I’m not an angry person, but you should see the way this thing hates tires. Heard of line lock? It’s included as a “drag racing” feature that locks the front brakes while leaving the rears wide open for easy burnouts, in theory to heat up the tires and increase traction for an optimal launch. Does it actually provide superior times? Maybe. Does it produce pavement-scarring, air-polluting, devilishly smokey burnouts? See for yourself:
Even without line lock, the Redeye is constantly punishing its rubber. Most attempts at full or even half throttle result in more wheelspin than a night with Pat Sajak and Vanna White. Dodge dropped off the car with new tires; when we returned the Redeye 10 days later, they were nearly bald.
No, this isn’t a creepy mechanophilia sex thing. Nineteenth-century English archbishop Henry Edward Manning said lust transforms a person into “a slave of the devil.” As much as I understand high-speed driving’s risk to myself and others, unnecessary fuel consumption, and candid pointlessness, my master commanded me, and I couldn’t refuse. Sorry, officer.
I constantly had the desire to charge up to felonious triple-digit speeds driving the Charger Redeye. Like a comedy funny enough to illicit belly laughs even watching alone on a quiet airplane, the Redeye’s highway performance inspired streams of expletives even when I was its only occupant.
Driving with a right shoe full of lithium rather than lead, though, and the Redeye exhibits an almost habitual disinclination to exertion. Testing my right foot’s restraint, I managed to make it halfway to Tucson without the engine exceeding 1,500 rpm.
Dodge cleverly engineered the Redeye with such lazy throttle tip-in that driving it like a normal car is nearly effortless, and there’s so much low-end torque that the engine is barely working in most scenarios. Other than extra tire roar and the raucous rumble of a cold start, the fastest sedan in the world can feel like a V-6 Charger without its morning coffee until you put your foot in it.
That feeling ceases at the gas pump. The Charger Hellcat Redeye exhibits overconsumption to the point of waste. In my first week with the car, I averaged 10.5 mpg. Following my 1,000-mile weekend road trip, that number rose to an acceptable 18.3 mpg.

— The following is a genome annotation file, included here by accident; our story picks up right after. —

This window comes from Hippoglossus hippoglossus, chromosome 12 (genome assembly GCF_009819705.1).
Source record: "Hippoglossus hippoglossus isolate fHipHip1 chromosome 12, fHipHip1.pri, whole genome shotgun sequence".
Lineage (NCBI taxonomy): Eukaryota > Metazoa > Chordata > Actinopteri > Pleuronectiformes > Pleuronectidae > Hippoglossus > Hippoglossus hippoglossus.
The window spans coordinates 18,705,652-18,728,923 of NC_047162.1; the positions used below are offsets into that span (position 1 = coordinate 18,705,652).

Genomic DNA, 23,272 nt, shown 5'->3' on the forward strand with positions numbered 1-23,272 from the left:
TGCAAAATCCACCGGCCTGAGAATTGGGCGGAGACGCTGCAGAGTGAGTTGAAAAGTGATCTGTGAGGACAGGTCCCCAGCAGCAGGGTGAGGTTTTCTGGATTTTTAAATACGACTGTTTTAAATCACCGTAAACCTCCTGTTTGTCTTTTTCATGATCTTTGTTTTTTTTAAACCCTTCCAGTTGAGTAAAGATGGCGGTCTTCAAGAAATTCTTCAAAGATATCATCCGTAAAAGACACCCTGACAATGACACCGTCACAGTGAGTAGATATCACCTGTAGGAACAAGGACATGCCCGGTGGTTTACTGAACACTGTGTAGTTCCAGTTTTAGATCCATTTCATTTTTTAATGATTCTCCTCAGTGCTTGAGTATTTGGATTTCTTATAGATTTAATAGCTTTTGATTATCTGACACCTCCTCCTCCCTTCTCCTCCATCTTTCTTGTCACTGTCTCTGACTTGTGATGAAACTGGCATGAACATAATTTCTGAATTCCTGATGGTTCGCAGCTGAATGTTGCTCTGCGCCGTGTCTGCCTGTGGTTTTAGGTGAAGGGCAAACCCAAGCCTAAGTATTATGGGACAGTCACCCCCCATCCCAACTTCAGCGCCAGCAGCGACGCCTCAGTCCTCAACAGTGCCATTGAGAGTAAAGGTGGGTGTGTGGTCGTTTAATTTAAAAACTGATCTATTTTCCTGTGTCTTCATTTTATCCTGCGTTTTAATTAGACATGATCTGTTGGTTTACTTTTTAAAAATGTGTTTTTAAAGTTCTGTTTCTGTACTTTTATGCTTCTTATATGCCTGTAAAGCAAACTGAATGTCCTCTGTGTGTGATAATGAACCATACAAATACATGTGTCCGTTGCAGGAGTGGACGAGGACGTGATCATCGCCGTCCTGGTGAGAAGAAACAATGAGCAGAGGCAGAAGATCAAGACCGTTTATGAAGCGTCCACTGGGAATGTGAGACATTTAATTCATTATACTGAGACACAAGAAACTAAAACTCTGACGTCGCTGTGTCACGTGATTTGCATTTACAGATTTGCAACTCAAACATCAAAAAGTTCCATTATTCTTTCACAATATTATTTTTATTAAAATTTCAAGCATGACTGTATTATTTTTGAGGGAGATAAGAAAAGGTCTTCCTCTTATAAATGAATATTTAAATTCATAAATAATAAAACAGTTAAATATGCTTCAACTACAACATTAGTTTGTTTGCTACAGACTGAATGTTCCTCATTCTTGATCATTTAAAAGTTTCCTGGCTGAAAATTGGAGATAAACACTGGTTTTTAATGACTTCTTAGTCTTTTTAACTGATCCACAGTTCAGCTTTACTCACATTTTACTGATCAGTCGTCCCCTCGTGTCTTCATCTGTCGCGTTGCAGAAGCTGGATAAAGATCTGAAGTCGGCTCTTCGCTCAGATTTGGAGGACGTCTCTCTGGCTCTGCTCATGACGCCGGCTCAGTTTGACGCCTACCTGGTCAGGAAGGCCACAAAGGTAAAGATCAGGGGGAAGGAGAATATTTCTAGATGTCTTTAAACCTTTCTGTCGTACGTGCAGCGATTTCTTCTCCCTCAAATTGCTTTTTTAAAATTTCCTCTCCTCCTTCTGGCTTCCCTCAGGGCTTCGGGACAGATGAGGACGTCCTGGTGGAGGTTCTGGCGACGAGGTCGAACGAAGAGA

Hear me out, though: 1,670 miles at 18.3 mpg comes to 91.3 gallons of gas. Apply that amount of fuel to a Honda Insight—which yes, even with 152 hp can comfortably cruise above 80 mph—and you’ll see the Redeye’s consumption in more context. At the Insight’s 52 mpg combined, you’d be able to drive 4,745 miles. That’s enough to carry you from Orlando, Florida, to Anchorage, Alaska; to drive a 20-mile round-trip commute 47 weeks of the year; to drive from Los Angeles to Atlanta and back.
(For what it’s worth, during a playful hypermiling exercise I averaged 22.0 mpg over a 200-mile stretch that included both stop-and-go traffic and 80-mph highway cruising. Reasonable fuel economy is possible, but only if you can resist temptation.)
That level of consumption also brought out envy. During my trip back up from Tucson, I noticed my gas gauge was below the quarter-tank mark and decided to search for the nearest station. My remaining range read 44 miles; the closest station was 46 miles away.
For the next 45 minutes I dropped my speed by at least 20 mph, tucking behind a semi truck to allow its huge frontal area to take the brunt of the aerodynamic drag so I could maximize efficiency. Watching multiple Priuses and plug-in hybrid Ford Fusions pass by temporarily had me yearning for a fuel sipper; 797 horses don’t do you much good when they’re bridled behind a truck, fearing starvation.
I’m not proud of the sins I committed during my time with the Charger Hellcat Redeye. But the various forms of desire, selfishness, punishment, and consumption it brought out in me won’t be forgotten. When high gas prices and strict emission policies make it impossible for a car like this to exist, the Redeye will be remembered as the most pleasurable guilt from the old-school era of performance. As for me? I’ll be back for confession next Sunday.